President Reagan's national security affairs adviser, Robert C. McFarlane, told a private meeting of businessmen last week he believes that some servicemen missing in action in Vietnam are still alive and said the United States does not have enough "human intelligence" in Vietnam.

McFarlane, whose comments were reported this week by The Wall Street Journal, was offering "a personal viewpoint and a personal judgment," White House spokesman Larry Speakes said yesterday.

"Our position is there has been no concrete evidence of living Americans from the Vietnam war being held in Vietnam but on the other hand we have had an active effort on the part of the government" to follow up on leads about missing servicemen, Speakes said.

McFarlane was speaking last Wednesday to an off-the-record forum for business executives sponsored by syndicated columnists Rowland Evans and Robert Novak, the Journal said. His remarks were tape recorded, however, by former House member John LeBoutillier (R-N.Y.), and made available to the Journal.

McFarlane said he was giving his personal view -- "how I really feel about it. I think there have to be live Americans there." He said there was no conclusive proof, but "there is quite a lot of evidence given by people who have no ulterior motives and no reason to lie, and they're telling things that they have seen."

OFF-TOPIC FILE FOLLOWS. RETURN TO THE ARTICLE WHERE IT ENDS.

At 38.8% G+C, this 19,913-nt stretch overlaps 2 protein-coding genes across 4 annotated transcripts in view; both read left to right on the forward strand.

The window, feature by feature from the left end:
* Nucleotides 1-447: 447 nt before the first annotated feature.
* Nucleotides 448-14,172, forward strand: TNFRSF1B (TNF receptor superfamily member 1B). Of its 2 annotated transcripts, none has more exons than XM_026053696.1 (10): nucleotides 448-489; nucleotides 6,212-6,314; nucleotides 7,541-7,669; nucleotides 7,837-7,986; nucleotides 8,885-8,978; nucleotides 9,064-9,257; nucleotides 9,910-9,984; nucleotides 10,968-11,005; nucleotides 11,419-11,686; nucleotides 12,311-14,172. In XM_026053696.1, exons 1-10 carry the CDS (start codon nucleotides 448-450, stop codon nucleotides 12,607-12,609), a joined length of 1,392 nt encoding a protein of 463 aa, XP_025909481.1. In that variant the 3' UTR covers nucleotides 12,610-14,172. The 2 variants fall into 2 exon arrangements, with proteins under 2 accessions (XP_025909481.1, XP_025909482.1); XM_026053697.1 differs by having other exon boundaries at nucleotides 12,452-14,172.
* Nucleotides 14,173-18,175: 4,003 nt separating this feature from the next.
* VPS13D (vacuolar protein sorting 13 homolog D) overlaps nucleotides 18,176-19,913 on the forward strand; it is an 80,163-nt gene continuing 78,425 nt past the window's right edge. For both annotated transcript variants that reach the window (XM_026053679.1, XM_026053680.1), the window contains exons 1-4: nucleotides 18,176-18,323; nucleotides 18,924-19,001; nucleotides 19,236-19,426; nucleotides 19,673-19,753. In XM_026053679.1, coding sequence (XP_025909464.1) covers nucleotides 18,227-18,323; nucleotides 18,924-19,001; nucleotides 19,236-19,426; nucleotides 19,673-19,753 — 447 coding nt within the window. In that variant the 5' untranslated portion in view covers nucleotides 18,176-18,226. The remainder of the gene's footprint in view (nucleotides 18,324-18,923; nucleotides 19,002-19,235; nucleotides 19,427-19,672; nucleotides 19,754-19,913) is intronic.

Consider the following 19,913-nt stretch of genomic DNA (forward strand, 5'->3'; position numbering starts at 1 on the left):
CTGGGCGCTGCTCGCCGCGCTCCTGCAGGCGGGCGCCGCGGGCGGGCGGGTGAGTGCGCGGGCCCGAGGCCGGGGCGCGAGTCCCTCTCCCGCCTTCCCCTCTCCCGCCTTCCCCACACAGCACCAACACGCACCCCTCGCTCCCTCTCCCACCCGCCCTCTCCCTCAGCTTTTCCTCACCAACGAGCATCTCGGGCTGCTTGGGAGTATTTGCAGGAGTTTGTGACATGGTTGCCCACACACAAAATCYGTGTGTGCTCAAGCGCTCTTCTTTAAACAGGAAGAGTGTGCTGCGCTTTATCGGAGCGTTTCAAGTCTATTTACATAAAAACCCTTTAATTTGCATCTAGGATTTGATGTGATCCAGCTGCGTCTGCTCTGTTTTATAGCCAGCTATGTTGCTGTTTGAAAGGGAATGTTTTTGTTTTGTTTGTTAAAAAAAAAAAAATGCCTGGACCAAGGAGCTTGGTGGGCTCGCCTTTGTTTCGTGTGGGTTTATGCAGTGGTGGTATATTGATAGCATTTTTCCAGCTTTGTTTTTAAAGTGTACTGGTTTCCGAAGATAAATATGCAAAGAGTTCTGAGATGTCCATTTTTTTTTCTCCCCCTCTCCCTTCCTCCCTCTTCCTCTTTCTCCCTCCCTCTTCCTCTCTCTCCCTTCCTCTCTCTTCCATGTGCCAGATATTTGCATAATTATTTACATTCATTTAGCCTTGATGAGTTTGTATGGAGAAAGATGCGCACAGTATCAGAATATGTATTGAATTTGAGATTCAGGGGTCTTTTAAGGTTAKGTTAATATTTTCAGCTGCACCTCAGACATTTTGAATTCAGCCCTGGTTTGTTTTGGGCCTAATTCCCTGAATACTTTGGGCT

McFarlane was critical of U.S. efforts to find out what happened to nearly 2,500 Americans still unaccounted for, the Journal reported. "What we need to do is have better human intelligence in Vietnam. Now we don't. It takes time to get it. But I wouldn't pretend to you that we have done enough to even start. And that's bad. That's a failure."

Pentagon spokesman Robert B. Sims said this week that locating Americans still listed as unaccounted for remains a priority of the administration.

McFarlane told the businessmen he believed that the administration has made progress by continuing to press Vietnam for an accounting of the missing servicemen, the Journal said, and he indicated that U.S. efforts to collect better intelligence would be stepped up.

"We are doing more," he said, " but there is more that we ought to be doing than we are. And I think we shall very soon."